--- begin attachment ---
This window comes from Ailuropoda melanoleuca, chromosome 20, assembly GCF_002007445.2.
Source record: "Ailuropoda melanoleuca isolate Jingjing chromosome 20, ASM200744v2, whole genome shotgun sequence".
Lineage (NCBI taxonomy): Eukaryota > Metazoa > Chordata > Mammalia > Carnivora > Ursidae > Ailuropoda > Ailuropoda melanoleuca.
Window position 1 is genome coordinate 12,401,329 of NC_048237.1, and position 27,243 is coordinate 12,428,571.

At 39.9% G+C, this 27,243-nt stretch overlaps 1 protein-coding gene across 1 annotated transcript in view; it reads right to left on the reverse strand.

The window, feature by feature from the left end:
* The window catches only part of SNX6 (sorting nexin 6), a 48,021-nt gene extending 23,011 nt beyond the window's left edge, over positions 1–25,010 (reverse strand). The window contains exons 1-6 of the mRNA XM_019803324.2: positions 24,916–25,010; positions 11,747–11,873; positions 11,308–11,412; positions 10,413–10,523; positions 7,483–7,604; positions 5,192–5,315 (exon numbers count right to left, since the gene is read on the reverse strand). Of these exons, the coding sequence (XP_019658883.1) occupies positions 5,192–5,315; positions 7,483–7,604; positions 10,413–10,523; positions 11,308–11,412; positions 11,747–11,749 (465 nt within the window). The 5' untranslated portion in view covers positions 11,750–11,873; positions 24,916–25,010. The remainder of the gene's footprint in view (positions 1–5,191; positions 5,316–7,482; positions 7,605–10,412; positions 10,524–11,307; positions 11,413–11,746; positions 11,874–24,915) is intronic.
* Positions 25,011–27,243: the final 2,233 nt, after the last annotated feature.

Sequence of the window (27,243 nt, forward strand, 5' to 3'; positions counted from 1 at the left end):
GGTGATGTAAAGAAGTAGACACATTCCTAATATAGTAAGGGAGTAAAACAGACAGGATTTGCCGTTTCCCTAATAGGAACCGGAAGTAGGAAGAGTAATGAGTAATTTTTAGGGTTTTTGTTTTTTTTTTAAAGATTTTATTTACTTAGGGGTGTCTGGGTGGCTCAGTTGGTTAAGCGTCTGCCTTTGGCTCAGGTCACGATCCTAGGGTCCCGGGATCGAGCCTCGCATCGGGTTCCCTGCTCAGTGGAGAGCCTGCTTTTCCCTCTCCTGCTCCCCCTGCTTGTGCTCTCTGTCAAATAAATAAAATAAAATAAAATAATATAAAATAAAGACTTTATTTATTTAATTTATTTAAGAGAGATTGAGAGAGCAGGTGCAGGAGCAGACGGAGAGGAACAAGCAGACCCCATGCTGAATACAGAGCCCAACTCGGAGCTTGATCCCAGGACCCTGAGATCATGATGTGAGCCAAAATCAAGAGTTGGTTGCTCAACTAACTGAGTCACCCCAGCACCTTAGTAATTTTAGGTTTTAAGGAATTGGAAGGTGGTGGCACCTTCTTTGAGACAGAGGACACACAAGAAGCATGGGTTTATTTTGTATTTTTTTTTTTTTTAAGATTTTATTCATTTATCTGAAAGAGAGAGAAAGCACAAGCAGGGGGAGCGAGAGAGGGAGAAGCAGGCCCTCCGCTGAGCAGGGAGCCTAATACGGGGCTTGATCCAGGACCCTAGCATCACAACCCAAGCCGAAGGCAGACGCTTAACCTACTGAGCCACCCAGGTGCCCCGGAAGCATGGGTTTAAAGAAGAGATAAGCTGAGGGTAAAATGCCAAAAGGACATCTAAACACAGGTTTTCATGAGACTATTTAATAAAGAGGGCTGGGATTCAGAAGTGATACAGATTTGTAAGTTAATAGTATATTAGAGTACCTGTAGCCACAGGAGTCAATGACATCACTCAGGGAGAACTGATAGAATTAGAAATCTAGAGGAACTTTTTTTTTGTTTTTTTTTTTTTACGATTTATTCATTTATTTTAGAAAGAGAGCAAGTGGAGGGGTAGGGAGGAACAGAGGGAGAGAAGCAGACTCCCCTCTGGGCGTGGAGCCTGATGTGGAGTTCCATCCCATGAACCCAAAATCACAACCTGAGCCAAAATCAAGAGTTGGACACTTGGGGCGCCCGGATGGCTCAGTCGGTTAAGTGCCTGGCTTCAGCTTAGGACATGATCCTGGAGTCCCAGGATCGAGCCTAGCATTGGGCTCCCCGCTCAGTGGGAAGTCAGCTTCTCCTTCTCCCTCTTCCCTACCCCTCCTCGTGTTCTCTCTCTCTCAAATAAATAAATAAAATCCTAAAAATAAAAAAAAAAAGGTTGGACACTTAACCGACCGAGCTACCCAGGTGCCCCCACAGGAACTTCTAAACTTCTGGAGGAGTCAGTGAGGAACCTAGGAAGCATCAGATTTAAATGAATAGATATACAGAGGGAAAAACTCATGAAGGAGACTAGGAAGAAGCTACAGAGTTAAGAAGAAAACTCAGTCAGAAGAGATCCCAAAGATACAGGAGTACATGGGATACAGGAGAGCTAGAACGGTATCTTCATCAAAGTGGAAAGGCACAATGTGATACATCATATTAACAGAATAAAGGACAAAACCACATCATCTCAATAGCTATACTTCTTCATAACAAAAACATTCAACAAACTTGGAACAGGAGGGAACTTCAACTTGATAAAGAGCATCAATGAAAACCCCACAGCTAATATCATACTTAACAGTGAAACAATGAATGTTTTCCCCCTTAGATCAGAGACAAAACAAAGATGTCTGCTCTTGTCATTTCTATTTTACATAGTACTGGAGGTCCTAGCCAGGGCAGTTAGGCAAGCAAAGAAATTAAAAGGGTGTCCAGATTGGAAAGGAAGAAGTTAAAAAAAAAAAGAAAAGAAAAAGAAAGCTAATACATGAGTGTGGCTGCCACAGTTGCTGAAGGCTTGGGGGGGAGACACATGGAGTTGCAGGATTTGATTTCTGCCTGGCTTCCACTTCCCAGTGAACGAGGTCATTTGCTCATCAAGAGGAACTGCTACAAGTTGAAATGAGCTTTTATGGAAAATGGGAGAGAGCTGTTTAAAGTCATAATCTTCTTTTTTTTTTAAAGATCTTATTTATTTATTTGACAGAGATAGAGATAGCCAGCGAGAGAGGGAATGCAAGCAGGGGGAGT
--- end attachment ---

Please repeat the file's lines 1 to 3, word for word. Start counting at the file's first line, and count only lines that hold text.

This window comes from Ailuropoda melanoleuca, chromosome 20, assembly GCF_002007445.2.
Source record: "Ailuropoda melanoleuca isolate Jingjing chromosome 20, ASM200744v2, whole genome shotgun sequence".
Lineage (NCBI taxonomy): Eukaryota > Metazoa > Chordata > Mammalia > Carnivora > Ursidae > Ailuropoda > Ailuropoda melanoleuca.